It’s exciting to see Shyamalan on such confident footing once more, all these years later.
Jean-Pierre Jeunet's "Amelie" is a delicious pastry of a movie, a lighthearted fantasy in which a winsome heroine overcomes a sad childhood and grows up to bring cheer to the needful and joy to herself. You see it, and later when you think about it, you smile. Audrey Tautou, a fresh-faced waif who looks like she knows a secret and can't keep it, plays the title role, as a little girl who grows up starving for affection. Her father, a doctor, gives her no hugs or kisses and touches her only during checkups--which makes her heart beat so fast he thinks she is sickly. Her mother dies as the result of a successful suicide leap off the towers of Notre Dame, a statement which reveals less of the plot than you think it does.
Amelie grows up lonely and alone, a waitress in a corner bistro, until one day the death of Princess Diana changes everything. Yes, the shock of the news causes Amelie to drop a bottle cap, which jars loose a stone in the wall of her flat, which leads her to discover a rusty old box in which a long-ago boy hoarded his treasures. And in tracking down the man who was that boy, and returning his box, Amelie finds her life's work: She will make people happy. But not in any old way. So, she will amuse herself (and us) by devising the most extraordinary stratagems for bringing about their happiness.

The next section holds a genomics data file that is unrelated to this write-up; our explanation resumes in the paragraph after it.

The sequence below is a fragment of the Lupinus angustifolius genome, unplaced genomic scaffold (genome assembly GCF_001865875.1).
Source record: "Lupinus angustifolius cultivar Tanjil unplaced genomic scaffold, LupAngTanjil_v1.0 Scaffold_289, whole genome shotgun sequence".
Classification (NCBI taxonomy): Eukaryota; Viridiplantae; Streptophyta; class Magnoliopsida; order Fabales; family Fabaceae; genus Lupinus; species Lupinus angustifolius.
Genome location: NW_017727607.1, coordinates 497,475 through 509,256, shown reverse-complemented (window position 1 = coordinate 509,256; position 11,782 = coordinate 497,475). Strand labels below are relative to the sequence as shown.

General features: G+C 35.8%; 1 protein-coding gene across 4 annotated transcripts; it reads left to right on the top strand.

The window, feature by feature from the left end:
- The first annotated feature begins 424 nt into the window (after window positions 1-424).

I first began hearing about "Amelie" last May at the Cannes Film Festival, where there was a scandale when "Amelie" was not chosen for the Official Selection. "Not serious," sniffed the Very Serious authorities who decide these matters. The movie played in the commercial theaters of the back streets, where audiences vibrated with pleasure. It went on to win the audience awards at the Edinburgh, Toronto and Chicago film festivals, and I note on the Internet Movie Database that it is currently voted the 54th best film of all time, and hasn't even opened in America yet.
I am not sure "Amelie" is better than "Fargo" (No. 63) or "The General" (No. 87), but I know what the vote reflects: Immediate satisfaction with a film that is all goodness and cheer--sassy, bright and whimsical, filmed with dazzling virtuosity, and set in Paris, the city we love when it sizzles and when it drizzles. Of course this is not a realistic modern Paris, and some critics have sniffed about that, too: It is clean, orderly, safe, colorful, has no social problems, and is peopled entirely by citizens who look like extras from "An American in Paris." This is the same Paris that produced Gigi and Inspector Clouseau. It never existed, but that's OK.